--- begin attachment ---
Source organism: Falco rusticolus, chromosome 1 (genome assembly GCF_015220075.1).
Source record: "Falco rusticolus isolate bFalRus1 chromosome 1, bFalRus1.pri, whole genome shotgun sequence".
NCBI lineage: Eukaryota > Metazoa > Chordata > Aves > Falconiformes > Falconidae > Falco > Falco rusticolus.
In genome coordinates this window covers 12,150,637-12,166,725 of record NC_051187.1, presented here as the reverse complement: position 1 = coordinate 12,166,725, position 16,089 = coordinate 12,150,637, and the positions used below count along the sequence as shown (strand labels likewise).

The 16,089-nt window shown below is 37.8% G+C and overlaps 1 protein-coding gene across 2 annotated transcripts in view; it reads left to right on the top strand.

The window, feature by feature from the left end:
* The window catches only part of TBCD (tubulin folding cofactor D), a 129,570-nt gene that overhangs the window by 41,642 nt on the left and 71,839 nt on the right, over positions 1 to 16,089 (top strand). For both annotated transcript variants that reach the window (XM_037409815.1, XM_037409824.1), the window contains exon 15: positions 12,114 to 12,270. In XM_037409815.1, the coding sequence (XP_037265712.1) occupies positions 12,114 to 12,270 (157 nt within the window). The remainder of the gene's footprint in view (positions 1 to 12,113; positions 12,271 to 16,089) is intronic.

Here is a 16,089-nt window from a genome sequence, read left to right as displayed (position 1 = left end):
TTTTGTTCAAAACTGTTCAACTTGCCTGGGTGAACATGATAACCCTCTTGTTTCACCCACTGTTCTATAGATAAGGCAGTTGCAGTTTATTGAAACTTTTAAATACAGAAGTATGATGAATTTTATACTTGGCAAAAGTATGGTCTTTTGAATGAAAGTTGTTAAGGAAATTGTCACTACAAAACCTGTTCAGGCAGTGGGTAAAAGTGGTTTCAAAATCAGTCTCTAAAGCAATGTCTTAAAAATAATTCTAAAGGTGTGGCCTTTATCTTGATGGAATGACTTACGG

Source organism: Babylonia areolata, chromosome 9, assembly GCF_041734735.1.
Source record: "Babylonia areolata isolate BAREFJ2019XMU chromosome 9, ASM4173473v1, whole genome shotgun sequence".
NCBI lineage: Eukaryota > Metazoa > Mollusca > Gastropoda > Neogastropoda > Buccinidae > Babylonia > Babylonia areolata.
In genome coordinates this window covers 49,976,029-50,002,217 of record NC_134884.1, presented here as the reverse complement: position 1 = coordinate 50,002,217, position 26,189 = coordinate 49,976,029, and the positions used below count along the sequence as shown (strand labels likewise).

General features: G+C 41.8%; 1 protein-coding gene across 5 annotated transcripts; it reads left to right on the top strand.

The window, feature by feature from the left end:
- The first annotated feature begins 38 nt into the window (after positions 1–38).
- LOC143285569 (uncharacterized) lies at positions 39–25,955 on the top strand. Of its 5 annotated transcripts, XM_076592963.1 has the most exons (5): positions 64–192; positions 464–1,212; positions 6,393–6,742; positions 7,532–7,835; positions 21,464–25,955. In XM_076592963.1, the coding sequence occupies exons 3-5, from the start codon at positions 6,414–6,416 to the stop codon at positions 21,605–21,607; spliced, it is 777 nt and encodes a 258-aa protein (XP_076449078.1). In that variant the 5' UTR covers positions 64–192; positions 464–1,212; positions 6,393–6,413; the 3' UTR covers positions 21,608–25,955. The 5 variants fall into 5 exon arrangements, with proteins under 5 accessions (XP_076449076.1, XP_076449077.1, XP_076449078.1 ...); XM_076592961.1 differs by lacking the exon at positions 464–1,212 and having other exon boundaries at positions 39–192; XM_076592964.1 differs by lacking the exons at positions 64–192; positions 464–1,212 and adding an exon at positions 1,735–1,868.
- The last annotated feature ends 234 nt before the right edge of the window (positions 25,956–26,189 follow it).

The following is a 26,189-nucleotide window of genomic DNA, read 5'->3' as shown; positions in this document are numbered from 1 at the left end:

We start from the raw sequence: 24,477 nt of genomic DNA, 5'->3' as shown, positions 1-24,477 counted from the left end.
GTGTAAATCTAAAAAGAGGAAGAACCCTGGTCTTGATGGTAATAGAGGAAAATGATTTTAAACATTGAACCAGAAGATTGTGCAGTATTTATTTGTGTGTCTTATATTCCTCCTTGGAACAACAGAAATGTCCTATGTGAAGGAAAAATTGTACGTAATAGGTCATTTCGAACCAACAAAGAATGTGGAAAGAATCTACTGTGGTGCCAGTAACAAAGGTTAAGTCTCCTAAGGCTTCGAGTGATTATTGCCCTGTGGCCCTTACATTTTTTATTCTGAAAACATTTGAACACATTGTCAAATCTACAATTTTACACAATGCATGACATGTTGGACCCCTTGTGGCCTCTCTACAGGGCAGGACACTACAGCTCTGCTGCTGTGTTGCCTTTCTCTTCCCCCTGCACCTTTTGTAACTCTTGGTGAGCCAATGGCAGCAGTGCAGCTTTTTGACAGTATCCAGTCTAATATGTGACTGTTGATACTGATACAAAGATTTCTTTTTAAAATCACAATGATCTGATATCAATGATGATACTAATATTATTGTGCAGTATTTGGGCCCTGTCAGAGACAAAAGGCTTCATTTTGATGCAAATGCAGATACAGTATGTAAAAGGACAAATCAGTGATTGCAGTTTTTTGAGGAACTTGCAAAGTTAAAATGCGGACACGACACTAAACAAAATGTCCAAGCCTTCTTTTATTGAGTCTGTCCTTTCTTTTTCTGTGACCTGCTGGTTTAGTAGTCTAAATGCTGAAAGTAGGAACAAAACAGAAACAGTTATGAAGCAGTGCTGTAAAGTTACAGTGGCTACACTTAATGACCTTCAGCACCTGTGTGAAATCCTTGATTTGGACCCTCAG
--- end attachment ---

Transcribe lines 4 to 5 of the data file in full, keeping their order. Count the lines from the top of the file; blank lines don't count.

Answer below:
In genome coordinates this window covers 12,150,637-12,166,725 of record NC_051187.1, presented here as the reverse complement: position 1 = coordinate 12,166,725, position 16,089 = coordinate 12,150,637, and the positions used below count along the sequence as shown (strand labels likewise).

The 16,089-nt window shown below is 37.8% G+C and overlaps 1 protein-coding gene across 2 annotated transcripts in view; it reads left to right on the top strand.